Downtown Weekly LA: Black Owned Newsprint Publication Winning the Fight to Diversity the Media in Downtown Los Angeles

Downtown Weekly LA: Black Owned Newsprint Publication Winning the Fight to Diversity the Media in Downtown Los Angeles

It’s Full Speed Ahead despite the challenges of Covid for Keri Freeman, publisher of Downtown Weekly LA, a Los Angeles based newspaper known for sharing news, events and hospitality reaching over 2mil people a year is winning the fight to diversity downtown Los Angeles media.

Los Angeles – December 18, 2020 – Keri Freeman is the publisher of Downtown Weekly LA, a Los Angeles based newspaper known for sharing news, events and hospitality reaching over 2mil people a year is winning the fight to diversity downtown Los Angeles media. 

Freeman started the newspaper in 2016 with the Intention of promoting a diverse and healthy DTLA. Since it’s become a premier source for local news and a light-hearted glimpse into the rise and fall of downtown Los Angeles.

Downtown Weekly is Freeman’s fifth publication and community resource. The Gallery Row Art Walk News (TheGrawn) established in 2009, centered around art and music and the then booming Downtown Los Angeles Art Walk, an event that hosted 20,000 people a month in the newly forming Historic Core, only to be abandoned after an accidental child death in 2010.

As galleries closed and the ArtWalk numbers dwindled, the tiny Historic Core District paper was forced to seek support from local businesses outside the art walk gallery realm and it worked out nicely.

In 2013, Downtown Appetite the Minizine which featured some of the newer eateries that were springing up across town.

Downtown Appetite the MiniZine was a success, managing to capture culinary experiences from each district. It’s pages included the now famous photo of Police Chief Michael Moore (before he became chief) holding a Giant Tostada and interview with the grandson of Clifford Clinton of Clifton’s Cafeteria.

Facing the realization of a dying Artwalk, Freeman petitioned the city to allow artists back inside the artwalk perimeter and on private parking lots for live music and street art vending opportunities.

In 2014 she would take on the task of producing outdoor Art Walk events while juggling the demands of publishing monthly.

In the months that would follow, Freeman would find throwing a successful 3000 person Art Walk event and publishing a minizine would become too complicated, so Freeman took a break from publishing for another two years to save the DT Art Walk.

Art Appetite: Taste Of ArtWalk hosted 30 food trucks, interactive exhibits, 30 artisans, musicians, DJ’s and non profit causes helping to raise money for various local charities.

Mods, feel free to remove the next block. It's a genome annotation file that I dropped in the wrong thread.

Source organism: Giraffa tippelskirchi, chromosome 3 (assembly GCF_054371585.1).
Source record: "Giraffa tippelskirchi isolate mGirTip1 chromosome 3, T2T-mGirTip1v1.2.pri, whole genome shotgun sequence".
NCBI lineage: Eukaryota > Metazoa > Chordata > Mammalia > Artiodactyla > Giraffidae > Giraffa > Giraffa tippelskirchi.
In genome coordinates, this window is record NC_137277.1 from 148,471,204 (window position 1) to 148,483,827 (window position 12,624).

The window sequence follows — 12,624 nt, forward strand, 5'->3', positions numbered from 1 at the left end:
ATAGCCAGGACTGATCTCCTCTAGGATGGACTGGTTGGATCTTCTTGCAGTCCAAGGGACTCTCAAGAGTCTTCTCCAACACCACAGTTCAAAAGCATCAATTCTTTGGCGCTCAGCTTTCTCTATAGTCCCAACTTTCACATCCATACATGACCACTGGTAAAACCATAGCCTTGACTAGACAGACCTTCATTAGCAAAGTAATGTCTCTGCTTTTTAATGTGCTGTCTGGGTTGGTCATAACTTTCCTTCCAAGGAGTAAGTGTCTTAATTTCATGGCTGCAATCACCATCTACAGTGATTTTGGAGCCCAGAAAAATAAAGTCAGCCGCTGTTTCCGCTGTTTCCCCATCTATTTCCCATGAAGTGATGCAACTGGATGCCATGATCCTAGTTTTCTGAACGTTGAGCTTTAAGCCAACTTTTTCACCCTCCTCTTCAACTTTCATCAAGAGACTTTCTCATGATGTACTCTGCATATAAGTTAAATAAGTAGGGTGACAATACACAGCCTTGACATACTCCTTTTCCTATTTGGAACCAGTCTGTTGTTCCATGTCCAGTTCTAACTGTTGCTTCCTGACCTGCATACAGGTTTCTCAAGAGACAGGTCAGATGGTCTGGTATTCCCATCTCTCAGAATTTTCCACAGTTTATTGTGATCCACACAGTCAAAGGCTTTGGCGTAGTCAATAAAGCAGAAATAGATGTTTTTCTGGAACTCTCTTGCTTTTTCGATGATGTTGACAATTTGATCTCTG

Art Appetite was photographed many times and used to represent the Downtown Art Walk in the pages of the LA Times, LA Weekly, Downtown News, LA Magazine and National Geographic with never a mention of its African American event coordinator who took on the expenses and the risk to host Art Walk’s last remaining outdoor event.

As Art Walk continued to dwindle, Freeman once again set her sites on publishing, and Downtown Weekly LA was created in late spring of 2016.

“There was a lot of opposition to the Downtown ArtWalk Event because of the outsiders who would come into town, the Neighborhood City Council was against the event, so fighting to keep it alive was pretty pointless.

“But, it was all worth it just to see people of different ethnic groups, economic groups, ages, genders, black, white, yellow and brown all getting together on my lot. Dancing, eating, and loving – And in all that time not one problem.”

Around about the same time is when Freeman noticed something odd reoccurring stereotypes on a few of the websites used to market the city and in the local media.

People of color were only being posted on the sites as janitors, entertainers, troublesome, and homeless, while others were being posted as downtown’s happy new inhabitants, movers and shakers, VIPs etc.

When complaining proved futile, Freeman used the next four years making entrepreneurial sacrifices that would push her body, mind and spirit to the limits creating Downtown Weekly LA and it eventually paid off.

Today, Freeman publishes the number one diverse publication in downtown LA. First to print a Hindustani on the cover, first to print a Moslem, first to print black Americans in groups over 3 on a cover. First to establish a designated column for women, gays, blacks and Latinos in a newspaper specifically catering to Downtown Los Angeles.